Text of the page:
Divorce is a legal matter between two spouses. A child custody dispute involves the child as a third party, but it is essentially a legal argument between two parents.
At first glance, child support might also seem to be a personal matter between the two parents, but that is not exactly right. Under New York law, the obligation for child support doesn’t stem from the relationship between the parents, it stems from each parent’s obligations toward their child. The state gets involved to make sure they are living up to their obligations.
A child’s right to care and support and the parents’ responsibility thereto are matters legally mandated and enforceable by the state. But prior to the 1980s, child support was largely decided by a presiding judge in family court—a system that fell short all too often, resulting in inadequate or inconsistent child awards and sometimes no child support at all.
A federal mandate
In 1984, the Child Support Enforcement Act was passed requiring all states to establish child support guidelines and to gird their enforcement powers. In 1988, the Family Support Act further buttressed the law, requiring states to make their established advisory guidelines presumptive.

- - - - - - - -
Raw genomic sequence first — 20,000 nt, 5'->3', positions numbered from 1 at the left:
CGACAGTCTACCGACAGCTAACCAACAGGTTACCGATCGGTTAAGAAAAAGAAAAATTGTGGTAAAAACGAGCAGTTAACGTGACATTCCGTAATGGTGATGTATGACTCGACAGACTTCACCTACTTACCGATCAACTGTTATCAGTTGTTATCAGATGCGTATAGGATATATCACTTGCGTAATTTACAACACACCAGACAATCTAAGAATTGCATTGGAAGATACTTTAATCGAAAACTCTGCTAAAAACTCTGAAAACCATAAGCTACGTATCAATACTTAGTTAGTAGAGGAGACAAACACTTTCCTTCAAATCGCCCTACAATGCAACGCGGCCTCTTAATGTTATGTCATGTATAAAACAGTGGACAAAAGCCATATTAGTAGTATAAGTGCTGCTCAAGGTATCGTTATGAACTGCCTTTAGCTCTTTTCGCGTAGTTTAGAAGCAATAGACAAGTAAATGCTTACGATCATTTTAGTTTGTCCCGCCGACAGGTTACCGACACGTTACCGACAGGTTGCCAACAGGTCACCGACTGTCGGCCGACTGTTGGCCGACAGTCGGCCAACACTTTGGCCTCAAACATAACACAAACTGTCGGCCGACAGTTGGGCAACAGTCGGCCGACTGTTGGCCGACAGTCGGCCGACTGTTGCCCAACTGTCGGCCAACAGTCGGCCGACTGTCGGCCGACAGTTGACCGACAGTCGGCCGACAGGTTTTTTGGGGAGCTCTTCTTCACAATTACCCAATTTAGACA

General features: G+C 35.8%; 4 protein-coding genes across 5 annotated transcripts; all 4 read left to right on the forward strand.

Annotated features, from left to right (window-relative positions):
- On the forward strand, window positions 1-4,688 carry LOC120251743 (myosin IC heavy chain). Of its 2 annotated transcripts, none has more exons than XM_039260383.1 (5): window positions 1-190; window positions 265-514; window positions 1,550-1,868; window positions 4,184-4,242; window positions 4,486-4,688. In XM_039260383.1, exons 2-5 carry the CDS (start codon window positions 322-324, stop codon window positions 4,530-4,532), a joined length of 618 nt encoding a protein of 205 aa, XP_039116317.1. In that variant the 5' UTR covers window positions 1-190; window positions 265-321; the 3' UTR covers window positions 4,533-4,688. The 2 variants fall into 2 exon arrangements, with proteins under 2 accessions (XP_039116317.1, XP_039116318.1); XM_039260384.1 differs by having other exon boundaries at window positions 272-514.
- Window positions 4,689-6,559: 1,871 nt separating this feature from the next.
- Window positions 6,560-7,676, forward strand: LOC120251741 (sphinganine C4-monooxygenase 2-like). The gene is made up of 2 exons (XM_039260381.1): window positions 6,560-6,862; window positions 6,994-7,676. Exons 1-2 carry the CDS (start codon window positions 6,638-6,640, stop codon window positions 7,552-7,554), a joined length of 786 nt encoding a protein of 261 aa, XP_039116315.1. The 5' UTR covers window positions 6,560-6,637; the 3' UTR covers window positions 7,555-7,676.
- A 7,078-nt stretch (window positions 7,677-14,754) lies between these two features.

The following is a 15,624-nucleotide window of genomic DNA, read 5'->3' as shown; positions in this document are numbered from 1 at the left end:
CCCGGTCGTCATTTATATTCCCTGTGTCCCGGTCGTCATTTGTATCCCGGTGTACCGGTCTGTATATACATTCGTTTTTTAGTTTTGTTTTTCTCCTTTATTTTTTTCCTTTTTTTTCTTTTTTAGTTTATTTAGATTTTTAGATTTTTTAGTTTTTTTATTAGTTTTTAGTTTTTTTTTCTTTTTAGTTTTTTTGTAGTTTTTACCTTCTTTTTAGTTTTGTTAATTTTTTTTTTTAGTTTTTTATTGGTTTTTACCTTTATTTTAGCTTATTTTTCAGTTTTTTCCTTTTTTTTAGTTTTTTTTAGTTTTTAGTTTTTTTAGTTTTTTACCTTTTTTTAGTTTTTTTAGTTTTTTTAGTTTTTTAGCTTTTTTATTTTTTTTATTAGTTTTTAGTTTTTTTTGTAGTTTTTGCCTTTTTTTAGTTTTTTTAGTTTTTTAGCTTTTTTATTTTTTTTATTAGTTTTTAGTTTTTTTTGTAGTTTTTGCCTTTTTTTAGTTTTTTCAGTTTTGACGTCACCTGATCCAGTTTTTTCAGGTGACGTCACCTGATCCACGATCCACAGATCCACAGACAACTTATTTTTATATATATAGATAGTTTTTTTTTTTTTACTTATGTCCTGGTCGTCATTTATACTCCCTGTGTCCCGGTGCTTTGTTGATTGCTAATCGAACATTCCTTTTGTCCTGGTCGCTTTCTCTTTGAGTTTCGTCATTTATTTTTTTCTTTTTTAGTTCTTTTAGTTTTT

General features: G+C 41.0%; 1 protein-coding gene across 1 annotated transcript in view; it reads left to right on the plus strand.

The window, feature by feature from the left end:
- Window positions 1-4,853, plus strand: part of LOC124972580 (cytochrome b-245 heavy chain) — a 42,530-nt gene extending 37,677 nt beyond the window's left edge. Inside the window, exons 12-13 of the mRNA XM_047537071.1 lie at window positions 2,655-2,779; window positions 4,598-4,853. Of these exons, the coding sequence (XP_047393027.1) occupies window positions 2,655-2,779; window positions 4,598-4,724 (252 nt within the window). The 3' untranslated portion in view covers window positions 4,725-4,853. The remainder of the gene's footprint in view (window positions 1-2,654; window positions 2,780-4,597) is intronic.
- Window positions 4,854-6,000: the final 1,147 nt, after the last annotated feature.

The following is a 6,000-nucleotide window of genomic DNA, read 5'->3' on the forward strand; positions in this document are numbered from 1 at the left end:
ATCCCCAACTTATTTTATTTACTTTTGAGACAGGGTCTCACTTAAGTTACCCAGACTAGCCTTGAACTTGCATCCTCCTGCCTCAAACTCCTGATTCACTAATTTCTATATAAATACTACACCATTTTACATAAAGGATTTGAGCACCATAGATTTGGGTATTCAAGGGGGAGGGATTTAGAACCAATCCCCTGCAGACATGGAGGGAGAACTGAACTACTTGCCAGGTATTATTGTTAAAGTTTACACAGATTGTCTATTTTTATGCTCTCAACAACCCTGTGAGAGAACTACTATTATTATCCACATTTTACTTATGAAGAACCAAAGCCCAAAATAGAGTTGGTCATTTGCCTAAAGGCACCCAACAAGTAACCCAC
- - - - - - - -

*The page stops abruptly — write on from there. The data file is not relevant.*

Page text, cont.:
Income Shares Model
The states responded with different models for their guidelines. New York, as well as 40 other states, follows the Income Shares Model, which asserts that a child is entitled to a proportion of both parents’ income, and this entitlement holds post-divorce.
Specifically, a portion of the adjusted gross income of both parents is slated for child support as follows:
- 17% for 1 child
- 25% for 2 children
- 29% for 3 children
- 31% for 4 children
- Not less than 35% for 5 or more children
The support award is then divided proportionately between the two parents based on their respective incomes.
The law has teeth
If a parent shirks his or her financial responsibility, the court has many tools at its disposal to enforce payments, such as:
- Wage garnishment;
- Property seizure;
- Withholding child support from tax refunds;
- Withholding child support from lottery winnings over $600;
- Barring the nonpaying parent from obtaining a U.S. passport;
- Revoking a driver’s license;
- Revoking professional, business and recreational licenses; and
- Obtaining a money judgment—this holds for 20 years, so if the nonpaying parent is broke now, s/he can be made to pay later.
Obtaining, modifying and enforcing child support orders in New York are weighty, complex matters. They’re best navigated with the help of skilled, effective counsel.